We desire no conquest, no dominion. We seek no indemnities for ourselves, no material compensation for the sacrifices we shall freely make. We are but one of the champions of the rights of mankind. We shall be satisfied when those rights have been made as secure as the faith and the freedom of nations can make them.
5. President Franklin D. Roosevelt, January 6, 1941 address to Congress
In the future days, which we seek to make secure, we look forward to a world founded upon four essential human freedoms.
The first is freedom of speech and expression — everywhere in the world.
The second is freedom of every person to worship God in his own way — everywhere in the world.
The third is freedom from want — which, translated into world terms, means economic understandings which will secure to every nation a healthy peacetime life for its inhabitants — everywhere in the world.
The fourth is freedom from fear — which, translated into world terms, means a world-wide reduction of armaments to such a point and in such a thorough fashion that no nation will be in a position to commit an act of physical aggression against any neighbor– anywhere in the world.
That is no vision of a distant millennium. It is a definite basis for a kind of world attainable in our own time and generation. That kind of world is the very antithesis of the so-called new order of tyranny which the dictators seek to create with the crash of a bomb.
To that new order we oppose the greater conception — the moral order. A good society is able to face schemes of world domination and foreign revolutions alike without fear.
6. President Franklin D. Roosevelt, December 8, 1941 address to Congress
Yesterday, December 7th, 1941 – a date which will live in infamy – the United States of America was suddenly and deliberately attacked by naval and air forces of the Empire of Japan.
The United States was at peace with that nation, and, at the solicitation of Japan, was still in conversation with its government and its Emperor looking toward the maintenance of peace in the Pacific.…
The attack yesterday on the Hawaiian Islands has caused severe damage to American naval and military forces. I regret to tell you that very many American lives have been lost. In addition, American ships have been reported torpedoed on the high seas between San Francisco and Honolulu.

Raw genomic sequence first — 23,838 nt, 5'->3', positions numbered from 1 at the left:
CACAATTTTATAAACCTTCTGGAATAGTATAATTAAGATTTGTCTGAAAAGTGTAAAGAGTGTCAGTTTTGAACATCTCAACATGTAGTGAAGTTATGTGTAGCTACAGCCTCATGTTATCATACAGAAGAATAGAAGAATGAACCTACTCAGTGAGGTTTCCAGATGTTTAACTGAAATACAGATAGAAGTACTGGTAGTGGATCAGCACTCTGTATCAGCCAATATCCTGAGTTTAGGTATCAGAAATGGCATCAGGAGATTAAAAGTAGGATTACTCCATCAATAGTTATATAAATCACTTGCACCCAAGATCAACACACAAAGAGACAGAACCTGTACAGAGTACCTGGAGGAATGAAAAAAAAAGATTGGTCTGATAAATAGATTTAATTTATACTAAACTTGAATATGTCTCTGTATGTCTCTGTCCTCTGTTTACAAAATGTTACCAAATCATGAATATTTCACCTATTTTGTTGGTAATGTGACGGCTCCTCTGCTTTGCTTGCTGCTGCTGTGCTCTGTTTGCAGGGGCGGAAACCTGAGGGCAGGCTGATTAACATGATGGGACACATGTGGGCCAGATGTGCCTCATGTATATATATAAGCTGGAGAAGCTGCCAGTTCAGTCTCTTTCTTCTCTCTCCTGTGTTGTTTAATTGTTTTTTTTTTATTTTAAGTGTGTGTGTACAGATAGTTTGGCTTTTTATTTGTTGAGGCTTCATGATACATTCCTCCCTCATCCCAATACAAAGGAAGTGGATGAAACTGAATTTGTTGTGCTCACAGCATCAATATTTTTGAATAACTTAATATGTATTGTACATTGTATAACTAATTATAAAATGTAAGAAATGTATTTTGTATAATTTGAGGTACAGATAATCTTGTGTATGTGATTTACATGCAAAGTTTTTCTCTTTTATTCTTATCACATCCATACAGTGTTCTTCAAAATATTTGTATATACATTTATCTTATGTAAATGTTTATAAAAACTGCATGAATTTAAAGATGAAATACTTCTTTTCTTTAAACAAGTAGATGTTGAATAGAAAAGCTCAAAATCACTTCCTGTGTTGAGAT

Yesterday the Japanese Government also launched an attack against Malaya.
Last night Japanese forces attacked Hong Kong….Guam… the Philippine Islands… Wake Island.…And this morning the Japanese attacked Midway Island. Japan has therefore undertaken a surprise offensive extending throughout the Pacific area. The facts of yesterday and today speak for themselves.…
Hostilities exist. There is no blinking at the fact that our people, our territory and our interests are in grave danger.
With confidence in our armed forces, with the unbounding determination of our people, we will gain the inevitable triumph. So help us God.
I ask that the Congress declare that since the unprovoked and dastardly attack by Japan on Sunday, December 7th, 1941, a state of war has existed between the United States and the Japanese Empire.
7. President Harry S. Truman, February 21, 1947 address to Congress
…Totalitarian regimes imposed on free peoples, by direct or indirect aggression, undermine the foundations of international peace and hence the security of the United States.
The peoples of a number of countries of the world have recently had totalitarian regimes forced upon them against their will. The Government of the United States has made frequent protests against coercion and intimidation, in violation of the Yalta agreement, in Poland, Rumania, and Bulgaria. I must also state that in a number of other countries there have been similar developments.
At the present moment in world history nearly every nation must choose between alternative ways of life. The choice is too often not a free one.
One way of life is based upon the will of the majority, and is distinguished by free institutions, representative government, free elections, guarantees of individual liberty, freedom of speech and religion, and freedom from political oppression.
The second way of life is based upon the will of a minority forcibly imposed upon the majority. It relies upon terror and oppression, a controlled press and radio; fixed elections, and the suppression of personal freedoms.
I believe that it must be the policy of the United States to support free peoples who are resisting attempted subjugation by armed minorities or by outside pressures.…
The seeds of totalitarian regimes are nurtured by misery and want. They spread and grow in the evil soil of poverty and strife. They reach their full growth when the hope of a people for a better life has died. We must keep that hope alive.
The free peoples of the world look to us for support in maintaining their freedoms.
If we falter in our leadership, we may endanger the peace of the world — and we shall surely endanger the welfare of our own nation.